Wonder Woman

Many filmmakers would surely crack under the challenges of finally bringing Wonder Woman to the big screen. But the remarkably gifted Patty Jenkins (writer/director of 2004’s Monster, her last feature) tackles the ambitious production—an action-heavy World War I– era period piece—with educated gusto, thoughtfully honoring and expanding upon the beloved heroine’s legacy. Of course, none of that matters without the right star, and Gal Gadot’s Princess Diana combines strength, brains, and innocence to give this movie an irresistible heart.

A race of Amazon warrior poetesses, living peacefully on the magical island of Themiscyra since the time of the Greek gods, is suddenly dragged into an ugly conflict not of their making. Agent Steve Trevor arrives on their shore, pursued by enemy Germans, with tales of a mad scientist, secret weapons, and millions dead. Suspecting this to be the work of Ares, god of war, the Amazons worry that this might be the prophecy foretelling the end of civilization. Diana, a fierce warrior and the purest of spirit, defiantly takes Steve back to his world so that she might confront Ares and defeat him once and for all. Although naïve in the ways of man, she remains steadfast in her noble quest, but will her skill and courage be enough?

118ww.box.jpgWonder Woman lands in the home theater in a pleasing 4K Ultra HD presentation. Since it was shot on both film and digital media, some modest incongruities emerge. Occasional background skies and close-ups display a mildly distracting grain/video noise, whereas most of the movie is rock-solid, even in potentially difficult instances of smoke and clouds. The 2160p clarity is striking, particularly in long shots, although some of the computer-generated imagery is exposed as such. Director of photography Matthew Jensen favors extensive use of shadow. Much of the action is set at night or in smoggy London and other locations across a largely pre-electricity Europe, and the high dynamic range adds welcome contrast that preserves the desired look. The wide color gamut is less obvious, but an early flashback is noticeably stylized, the greens of Themiscyra are quite lush, and the dialed-down primary colors of Diana’s costume remain striking. A few instances of strobing/motion artifacting mar the 2.4:1 image. A Blu-ray 3D version, available separately, adds some further impact to the more dramatic action sequences.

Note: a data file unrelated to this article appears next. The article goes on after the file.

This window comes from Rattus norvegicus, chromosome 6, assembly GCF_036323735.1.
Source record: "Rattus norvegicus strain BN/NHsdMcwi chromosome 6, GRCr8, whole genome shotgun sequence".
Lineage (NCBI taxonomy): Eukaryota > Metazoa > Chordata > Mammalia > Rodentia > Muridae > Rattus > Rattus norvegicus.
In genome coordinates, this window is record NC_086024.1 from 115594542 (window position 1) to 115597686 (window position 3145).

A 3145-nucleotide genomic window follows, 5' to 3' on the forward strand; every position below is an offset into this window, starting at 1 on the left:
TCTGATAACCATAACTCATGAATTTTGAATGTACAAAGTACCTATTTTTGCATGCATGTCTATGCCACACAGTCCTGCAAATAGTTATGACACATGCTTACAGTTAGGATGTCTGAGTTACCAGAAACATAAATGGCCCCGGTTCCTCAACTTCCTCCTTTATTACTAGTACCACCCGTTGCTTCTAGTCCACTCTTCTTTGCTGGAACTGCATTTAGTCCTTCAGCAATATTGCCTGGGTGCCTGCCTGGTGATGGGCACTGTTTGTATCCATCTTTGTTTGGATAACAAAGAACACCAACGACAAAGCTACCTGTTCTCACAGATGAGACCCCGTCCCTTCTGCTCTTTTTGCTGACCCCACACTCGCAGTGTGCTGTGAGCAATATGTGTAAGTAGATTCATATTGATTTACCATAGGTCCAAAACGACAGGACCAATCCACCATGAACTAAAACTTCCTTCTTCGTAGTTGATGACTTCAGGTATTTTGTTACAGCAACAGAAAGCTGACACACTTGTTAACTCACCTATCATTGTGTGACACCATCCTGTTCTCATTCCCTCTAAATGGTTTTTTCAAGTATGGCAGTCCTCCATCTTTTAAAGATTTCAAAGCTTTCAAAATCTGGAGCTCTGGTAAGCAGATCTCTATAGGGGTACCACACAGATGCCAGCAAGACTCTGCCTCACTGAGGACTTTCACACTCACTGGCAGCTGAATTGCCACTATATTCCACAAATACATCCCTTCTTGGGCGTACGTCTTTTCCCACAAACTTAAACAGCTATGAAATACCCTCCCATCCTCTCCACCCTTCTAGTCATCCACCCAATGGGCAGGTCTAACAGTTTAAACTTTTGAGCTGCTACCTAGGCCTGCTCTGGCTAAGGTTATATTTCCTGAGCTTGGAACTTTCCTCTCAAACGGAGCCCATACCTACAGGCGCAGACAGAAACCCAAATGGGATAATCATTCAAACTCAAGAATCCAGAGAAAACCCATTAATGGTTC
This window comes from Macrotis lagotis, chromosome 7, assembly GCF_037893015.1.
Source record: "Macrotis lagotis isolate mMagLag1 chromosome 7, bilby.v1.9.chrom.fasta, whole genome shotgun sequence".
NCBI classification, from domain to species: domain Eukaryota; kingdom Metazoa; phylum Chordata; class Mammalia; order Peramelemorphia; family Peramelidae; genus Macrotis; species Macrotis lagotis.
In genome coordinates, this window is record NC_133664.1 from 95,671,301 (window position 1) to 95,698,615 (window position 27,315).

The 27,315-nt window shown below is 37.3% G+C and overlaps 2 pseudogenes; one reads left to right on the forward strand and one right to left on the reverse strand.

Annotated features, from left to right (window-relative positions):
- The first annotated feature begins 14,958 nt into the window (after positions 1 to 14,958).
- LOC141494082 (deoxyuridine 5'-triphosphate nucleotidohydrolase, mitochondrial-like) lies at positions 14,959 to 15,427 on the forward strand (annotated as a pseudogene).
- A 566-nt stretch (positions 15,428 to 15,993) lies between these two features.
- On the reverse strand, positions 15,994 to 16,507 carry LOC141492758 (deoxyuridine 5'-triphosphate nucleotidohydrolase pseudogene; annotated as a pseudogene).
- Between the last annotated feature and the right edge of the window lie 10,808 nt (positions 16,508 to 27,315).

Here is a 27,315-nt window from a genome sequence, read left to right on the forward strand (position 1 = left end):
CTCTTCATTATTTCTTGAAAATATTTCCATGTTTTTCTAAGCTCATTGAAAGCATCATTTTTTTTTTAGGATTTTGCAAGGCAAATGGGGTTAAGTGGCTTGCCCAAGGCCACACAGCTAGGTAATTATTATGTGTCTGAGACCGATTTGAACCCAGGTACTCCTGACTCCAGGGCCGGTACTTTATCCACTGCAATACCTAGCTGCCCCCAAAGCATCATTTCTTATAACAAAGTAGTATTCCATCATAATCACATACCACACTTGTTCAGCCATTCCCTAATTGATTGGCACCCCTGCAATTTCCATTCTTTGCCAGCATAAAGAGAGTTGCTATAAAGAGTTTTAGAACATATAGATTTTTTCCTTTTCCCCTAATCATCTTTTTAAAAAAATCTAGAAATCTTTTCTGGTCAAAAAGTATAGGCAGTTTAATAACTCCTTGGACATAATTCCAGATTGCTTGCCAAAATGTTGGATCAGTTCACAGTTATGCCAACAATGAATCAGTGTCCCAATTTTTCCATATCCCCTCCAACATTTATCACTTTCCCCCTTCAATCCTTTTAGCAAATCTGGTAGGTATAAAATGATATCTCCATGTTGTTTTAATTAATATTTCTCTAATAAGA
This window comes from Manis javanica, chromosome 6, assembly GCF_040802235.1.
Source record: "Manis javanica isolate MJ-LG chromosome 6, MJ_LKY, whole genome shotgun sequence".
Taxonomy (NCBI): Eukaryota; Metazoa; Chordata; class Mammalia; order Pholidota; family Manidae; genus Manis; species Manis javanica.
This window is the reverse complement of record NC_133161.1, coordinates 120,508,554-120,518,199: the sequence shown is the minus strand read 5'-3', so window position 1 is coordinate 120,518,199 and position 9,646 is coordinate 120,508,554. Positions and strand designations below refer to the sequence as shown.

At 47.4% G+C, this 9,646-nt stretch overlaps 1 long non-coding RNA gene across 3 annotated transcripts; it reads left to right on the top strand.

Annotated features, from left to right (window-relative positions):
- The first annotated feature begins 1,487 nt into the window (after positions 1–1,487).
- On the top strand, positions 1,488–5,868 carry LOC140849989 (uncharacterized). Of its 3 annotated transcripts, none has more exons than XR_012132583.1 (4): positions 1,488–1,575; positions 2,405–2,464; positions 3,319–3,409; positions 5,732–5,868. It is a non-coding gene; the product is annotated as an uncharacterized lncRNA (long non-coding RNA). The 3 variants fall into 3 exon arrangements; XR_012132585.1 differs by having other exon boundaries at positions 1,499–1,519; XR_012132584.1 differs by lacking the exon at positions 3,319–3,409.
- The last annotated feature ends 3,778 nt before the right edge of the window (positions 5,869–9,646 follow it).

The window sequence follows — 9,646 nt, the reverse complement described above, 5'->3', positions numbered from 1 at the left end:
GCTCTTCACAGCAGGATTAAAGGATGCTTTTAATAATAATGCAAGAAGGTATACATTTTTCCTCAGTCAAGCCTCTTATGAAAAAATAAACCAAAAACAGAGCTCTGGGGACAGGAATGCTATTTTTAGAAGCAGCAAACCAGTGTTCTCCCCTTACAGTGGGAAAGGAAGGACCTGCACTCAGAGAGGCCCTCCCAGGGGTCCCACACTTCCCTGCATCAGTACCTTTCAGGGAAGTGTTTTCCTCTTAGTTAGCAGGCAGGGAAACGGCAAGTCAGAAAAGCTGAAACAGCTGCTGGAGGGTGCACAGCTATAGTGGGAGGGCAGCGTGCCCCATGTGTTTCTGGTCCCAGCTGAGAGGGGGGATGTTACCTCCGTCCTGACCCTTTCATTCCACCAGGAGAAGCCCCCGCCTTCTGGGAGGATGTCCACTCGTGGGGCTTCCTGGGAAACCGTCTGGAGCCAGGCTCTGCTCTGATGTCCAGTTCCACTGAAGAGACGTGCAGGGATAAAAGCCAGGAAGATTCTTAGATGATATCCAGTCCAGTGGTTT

The Dolby Atmos soundtrack is built upon a Dolby TrueHD 7.1channel core, the latter reviewed here. Bass use is generous if a tad boomy at times. Explosions have kick without shaking the rafters. Arrows zip magnificently across the soundstage, while shelling on a distant battlefield flaunts convincing oomph and surround involvement. Dialogue is especially clear. The story is aided greatly by a truly lovely and romantic score by Rupert Gregson-Williams.

All of the extras are on the included HD Blu-ray. There’s no director commentary; however, the plentiful featurettes go deeper than most, revealing the extraordinary inspiration and perspiration. The “secret scene” conspicuously absent in theaters is here, neither particularly entertaining nor original as it sets up Justice League with a Marvel-style McGuffin. Ten more minutes of extended/alternate scenes, a bloopers reel, and a 4K UltraViolet Digital Copy round out this wonderful edition.

Studio: Warner Bros., 2017
Aspect Ratio: 2.40:1
Audio Format: Dolby Atmos / True HD 7.1 core
Length: 141 mins.
MPAA Rating: PG-13
Director: Patty Jenkins
Starring: Gal Gadot, Chris Pine, Connie Nielsen

Traveler's picture

I hope they keep this version of her for a while. Her beings what the Greeks would call a demigod works really well.

stalepie's picture

This is supposed to be one of the "fake 4K" UHDs, for what it's worth:


(using 2K digital intermediate and blowing it up to ~4K)

Even with some of the real 4K discs the difference may be hard to see:


but it's hard to know if that is due to the effect of madVR upscaling there or is really what the raw 2K Blu-ray looks like in comparison.